Researchers at Northwestern University have developed a new method for synthesizing halide perovskite nanocrystals.
'This method could be used to create optical displays with 'true' reds, greens, and blues that completely outshine current LEDs,' said Northwestern's Chad A. Mirkin. 'From color purity to pixel density, these nano-LEDs point toward a potentially dramatic improvement over current LEDs.'
To overcome these obstacles, the researchers used a technique called polymer pen lithography. Invented by Chad Mirkin (who led this research) and coworkers in 2008, polymer pen lithography uses an array of thousands or even millions of pyramidal tips to 'print' molecules on a targeted surface, in sizes and patterns specified by the user.
'The precision and versatility of polymer pen lithography coupled to novel precursor 'inks' have greatly expanded the ability to rapidly test, compare, and catalog the properties of compositionally multiplexed nanocrystals,' the team said. 'What we've learned here could pave the way for a wide range of light-emitting devices and devices that harvest light for power.'
The research team identified a special liquid-organic 'ink' to use as a solvent when depositing the perovskite nanocrystals on the surface. The ink evaporated within seconds, leaving the nanocrystals behind to form structures and grow.
As evidence of their control over the size and location of individual nanocrystals, the researchers printed patterns of nanocrystals spelling out the letters 'IIN' in the actual logo font of the International Institute for Nanotechnology. Each 'IIN' was 100 micrometers wide; the letters were composed of nanocrystal 'dots' as small as 50 nanometers in size.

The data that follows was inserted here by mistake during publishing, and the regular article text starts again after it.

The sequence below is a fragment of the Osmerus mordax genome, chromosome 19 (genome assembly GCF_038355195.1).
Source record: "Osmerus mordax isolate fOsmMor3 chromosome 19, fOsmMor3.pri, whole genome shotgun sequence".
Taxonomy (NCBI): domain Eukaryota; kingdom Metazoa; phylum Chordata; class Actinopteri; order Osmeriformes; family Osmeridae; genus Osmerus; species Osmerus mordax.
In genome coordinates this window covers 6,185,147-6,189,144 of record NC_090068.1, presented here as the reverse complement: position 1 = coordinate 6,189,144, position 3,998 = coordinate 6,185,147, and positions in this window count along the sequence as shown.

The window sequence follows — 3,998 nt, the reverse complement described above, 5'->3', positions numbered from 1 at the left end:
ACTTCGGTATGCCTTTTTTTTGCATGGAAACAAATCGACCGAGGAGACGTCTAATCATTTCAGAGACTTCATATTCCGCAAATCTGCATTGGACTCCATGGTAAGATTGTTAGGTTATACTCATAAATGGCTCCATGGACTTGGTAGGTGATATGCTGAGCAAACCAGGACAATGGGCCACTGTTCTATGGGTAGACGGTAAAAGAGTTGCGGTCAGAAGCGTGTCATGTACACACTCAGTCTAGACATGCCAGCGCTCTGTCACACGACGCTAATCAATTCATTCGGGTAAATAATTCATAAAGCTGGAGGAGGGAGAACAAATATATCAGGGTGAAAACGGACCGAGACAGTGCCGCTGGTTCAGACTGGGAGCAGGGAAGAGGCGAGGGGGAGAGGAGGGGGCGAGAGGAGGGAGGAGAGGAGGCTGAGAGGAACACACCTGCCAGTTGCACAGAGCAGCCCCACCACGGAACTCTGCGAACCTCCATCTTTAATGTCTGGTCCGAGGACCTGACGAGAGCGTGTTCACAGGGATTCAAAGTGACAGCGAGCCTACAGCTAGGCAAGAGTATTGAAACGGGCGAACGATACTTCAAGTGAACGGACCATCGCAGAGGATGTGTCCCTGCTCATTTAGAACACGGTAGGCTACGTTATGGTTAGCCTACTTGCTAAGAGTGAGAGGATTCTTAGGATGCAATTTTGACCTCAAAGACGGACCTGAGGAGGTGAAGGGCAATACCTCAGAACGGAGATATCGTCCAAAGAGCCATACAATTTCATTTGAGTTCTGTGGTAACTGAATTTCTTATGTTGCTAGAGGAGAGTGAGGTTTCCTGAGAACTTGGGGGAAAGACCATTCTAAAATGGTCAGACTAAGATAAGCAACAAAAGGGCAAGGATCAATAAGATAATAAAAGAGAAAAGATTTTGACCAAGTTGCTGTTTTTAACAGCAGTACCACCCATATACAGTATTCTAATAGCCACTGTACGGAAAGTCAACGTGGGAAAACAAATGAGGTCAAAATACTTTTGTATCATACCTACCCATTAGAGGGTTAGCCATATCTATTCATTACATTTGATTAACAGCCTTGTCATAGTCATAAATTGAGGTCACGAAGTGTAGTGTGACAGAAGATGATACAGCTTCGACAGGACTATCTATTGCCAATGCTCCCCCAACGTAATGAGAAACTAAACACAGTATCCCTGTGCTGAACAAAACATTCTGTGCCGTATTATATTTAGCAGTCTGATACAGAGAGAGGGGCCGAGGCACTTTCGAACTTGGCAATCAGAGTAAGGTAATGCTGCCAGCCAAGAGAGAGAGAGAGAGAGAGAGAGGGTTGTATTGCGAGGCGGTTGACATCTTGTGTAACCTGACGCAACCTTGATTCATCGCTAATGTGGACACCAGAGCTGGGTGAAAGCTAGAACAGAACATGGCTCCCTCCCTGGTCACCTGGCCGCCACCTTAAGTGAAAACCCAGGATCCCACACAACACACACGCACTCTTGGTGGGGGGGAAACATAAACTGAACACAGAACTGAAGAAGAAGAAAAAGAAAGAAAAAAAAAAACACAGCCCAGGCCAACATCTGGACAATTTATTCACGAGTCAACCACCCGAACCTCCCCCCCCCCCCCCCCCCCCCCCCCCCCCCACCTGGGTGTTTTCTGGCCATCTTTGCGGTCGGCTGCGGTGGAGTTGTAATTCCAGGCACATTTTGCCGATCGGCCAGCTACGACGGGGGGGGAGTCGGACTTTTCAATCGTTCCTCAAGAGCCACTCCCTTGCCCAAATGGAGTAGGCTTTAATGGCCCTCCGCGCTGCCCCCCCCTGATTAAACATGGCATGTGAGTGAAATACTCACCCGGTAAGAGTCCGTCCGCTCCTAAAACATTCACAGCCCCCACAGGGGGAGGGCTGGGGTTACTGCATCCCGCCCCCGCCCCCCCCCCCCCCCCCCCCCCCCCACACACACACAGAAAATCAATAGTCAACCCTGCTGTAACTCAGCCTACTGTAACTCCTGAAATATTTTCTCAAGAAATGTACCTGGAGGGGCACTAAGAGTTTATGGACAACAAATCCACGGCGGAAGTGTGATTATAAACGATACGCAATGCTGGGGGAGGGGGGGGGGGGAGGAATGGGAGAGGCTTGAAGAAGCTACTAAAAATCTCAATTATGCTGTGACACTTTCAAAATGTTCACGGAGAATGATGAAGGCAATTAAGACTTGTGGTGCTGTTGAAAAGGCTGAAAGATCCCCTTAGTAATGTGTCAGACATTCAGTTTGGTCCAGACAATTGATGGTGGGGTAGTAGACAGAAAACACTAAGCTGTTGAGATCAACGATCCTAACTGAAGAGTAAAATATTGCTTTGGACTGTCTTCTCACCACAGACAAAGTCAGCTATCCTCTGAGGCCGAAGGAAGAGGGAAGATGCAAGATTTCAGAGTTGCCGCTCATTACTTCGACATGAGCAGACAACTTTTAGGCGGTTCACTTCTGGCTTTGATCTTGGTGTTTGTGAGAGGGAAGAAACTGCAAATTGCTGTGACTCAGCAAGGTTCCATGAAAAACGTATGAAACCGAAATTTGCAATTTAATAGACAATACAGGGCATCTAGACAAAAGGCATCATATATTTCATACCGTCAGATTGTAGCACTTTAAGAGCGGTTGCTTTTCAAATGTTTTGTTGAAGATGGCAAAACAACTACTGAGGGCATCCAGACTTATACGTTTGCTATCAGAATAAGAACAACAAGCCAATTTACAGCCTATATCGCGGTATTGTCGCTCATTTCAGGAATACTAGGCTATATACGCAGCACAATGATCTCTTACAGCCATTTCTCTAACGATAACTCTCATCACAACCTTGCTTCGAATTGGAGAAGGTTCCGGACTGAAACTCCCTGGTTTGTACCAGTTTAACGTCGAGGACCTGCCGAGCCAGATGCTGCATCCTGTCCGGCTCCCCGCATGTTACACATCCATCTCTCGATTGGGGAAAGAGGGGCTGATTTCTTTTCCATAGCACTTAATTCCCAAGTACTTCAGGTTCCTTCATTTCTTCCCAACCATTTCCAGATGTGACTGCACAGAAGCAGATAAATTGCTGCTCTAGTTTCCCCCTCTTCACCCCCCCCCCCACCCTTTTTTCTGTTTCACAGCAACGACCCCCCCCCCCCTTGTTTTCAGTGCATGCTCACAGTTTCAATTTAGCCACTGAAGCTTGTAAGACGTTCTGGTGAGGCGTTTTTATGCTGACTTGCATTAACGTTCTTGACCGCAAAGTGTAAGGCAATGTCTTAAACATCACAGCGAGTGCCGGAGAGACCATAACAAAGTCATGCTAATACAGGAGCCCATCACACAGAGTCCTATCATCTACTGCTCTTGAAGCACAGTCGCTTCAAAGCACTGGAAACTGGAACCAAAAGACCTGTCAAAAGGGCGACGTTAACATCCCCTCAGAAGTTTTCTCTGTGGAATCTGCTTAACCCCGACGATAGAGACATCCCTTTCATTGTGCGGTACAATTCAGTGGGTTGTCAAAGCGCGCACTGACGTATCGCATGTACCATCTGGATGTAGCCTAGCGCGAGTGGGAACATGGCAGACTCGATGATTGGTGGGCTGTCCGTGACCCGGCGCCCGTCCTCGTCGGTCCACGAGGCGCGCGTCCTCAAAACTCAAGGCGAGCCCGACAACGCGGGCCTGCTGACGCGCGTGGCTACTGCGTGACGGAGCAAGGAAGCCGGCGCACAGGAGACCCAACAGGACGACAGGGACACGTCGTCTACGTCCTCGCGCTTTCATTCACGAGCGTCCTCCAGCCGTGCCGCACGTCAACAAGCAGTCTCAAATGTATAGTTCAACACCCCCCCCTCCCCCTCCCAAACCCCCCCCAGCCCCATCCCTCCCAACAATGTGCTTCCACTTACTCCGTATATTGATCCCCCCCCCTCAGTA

This method made it possible to create a single-nanocrystal solar cell, capable of efficiently capturing light and translating it into energy. As miniaturized, efficient power sources that could be integrated into a microchip, nanocrystal solar cells could reduce the bulk of wearable devices like activity trackers or virtual reality headsets. These nanocrystals could also serve as sensors that activate nano-electronic devices upon detecting the presence of light.
The research also revealed new information about the way that a nanocrystal's size can affect the light it emits, which made it possible to create RGB (red/green/blue) pixel arrays.
Mirkin's laboratory is now using this data to develop nanocrystal LEDs, which could significantly improve the quality of televisions, smartphones, and other optical displays. Where current LEDs use comparatively bulky microcrystals to generate color, nanocrystal-based LEDs could reach a far greater pixel density due to their nanoscale size, while achieving much higher color purity and intensity. Mirkin anticipates that these displays would last longer as well.